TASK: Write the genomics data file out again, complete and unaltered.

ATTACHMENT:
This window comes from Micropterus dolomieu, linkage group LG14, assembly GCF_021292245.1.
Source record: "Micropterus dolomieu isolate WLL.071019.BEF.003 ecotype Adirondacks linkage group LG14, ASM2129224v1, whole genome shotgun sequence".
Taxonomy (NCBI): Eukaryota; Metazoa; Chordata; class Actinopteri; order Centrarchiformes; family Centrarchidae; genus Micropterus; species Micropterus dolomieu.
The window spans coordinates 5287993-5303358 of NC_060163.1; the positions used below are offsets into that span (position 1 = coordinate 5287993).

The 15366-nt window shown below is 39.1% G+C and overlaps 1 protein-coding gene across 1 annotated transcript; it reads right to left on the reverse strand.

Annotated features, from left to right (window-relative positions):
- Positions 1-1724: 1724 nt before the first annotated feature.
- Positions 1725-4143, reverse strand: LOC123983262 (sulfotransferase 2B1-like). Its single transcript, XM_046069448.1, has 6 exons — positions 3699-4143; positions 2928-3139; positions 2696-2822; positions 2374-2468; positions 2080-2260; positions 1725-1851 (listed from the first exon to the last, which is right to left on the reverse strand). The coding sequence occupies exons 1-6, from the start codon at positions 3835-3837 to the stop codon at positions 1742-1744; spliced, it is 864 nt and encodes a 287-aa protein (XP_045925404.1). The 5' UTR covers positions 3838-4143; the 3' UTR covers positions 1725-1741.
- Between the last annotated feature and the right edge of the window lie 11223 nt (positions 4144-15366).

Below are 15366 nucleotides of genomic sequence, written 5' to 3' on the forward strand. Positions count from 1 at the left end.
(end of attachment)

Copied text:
This window comes from Micropterus dolomieu, linkage group LG14, assembly GCF_021292245.1.
Source record: "Micropterus dolomieu isolate WLL.071019.BEF.003 ecotype Adirondacks linkage group LG14, ASM2129224v1, whole genome shotgun sequence".
Taxonomy (NCBI): Eukaryota; Metazoa; Chordata; class Actinopteri; order Centrarchiformes; family Centrarchidae; genus Micropterus; species Micropterus dolomieu.
The window spans coordinates 5287993-5303358 of NC_060163.1; the positions used below are offsets into that span (position 1 = coordinate 5287993).

The 15366-nt window shown below is 39.1% G+C and overlaps 1 protein-coding gene across 1 annotated transcript; it reads right to left on the reverse strand.

Annotated features, from left to right (window-relative positions):
- Positions 1-1724: 1724 nt before the first annotated feature.
- Positions 1725-4143, reverse strand: LOC123983262 (sulfotransferase 2B1-like). Its single transcript, XM_046069448.1, has 6 exons — positions 3699-4143; positions 2928-3139; positions 2696-2822; positions 2374-2468; positions 2080-2260; positions 1725-1851 (listed from the first exon to the last, which is right to left on the reverse strand). The coding sequence occupies exons 1-6, from the start codon at positions 3835-3837 to the stop codon at positions 1742-1744; spliced, it is 864 nt and encodes a 287-aa protein (XP_045925404.1). The 5' UTR covers positions 3838-4143; the 3' UTR covers positions 1725-1741.
- Between the last annotated feature and the right edge of the window lie 11223 nt (positions 4144-15366).

Below are 15366 nucleotides of genomic sequence, written 5' to 3' on the forward strand. Positions count from 1 at the left end.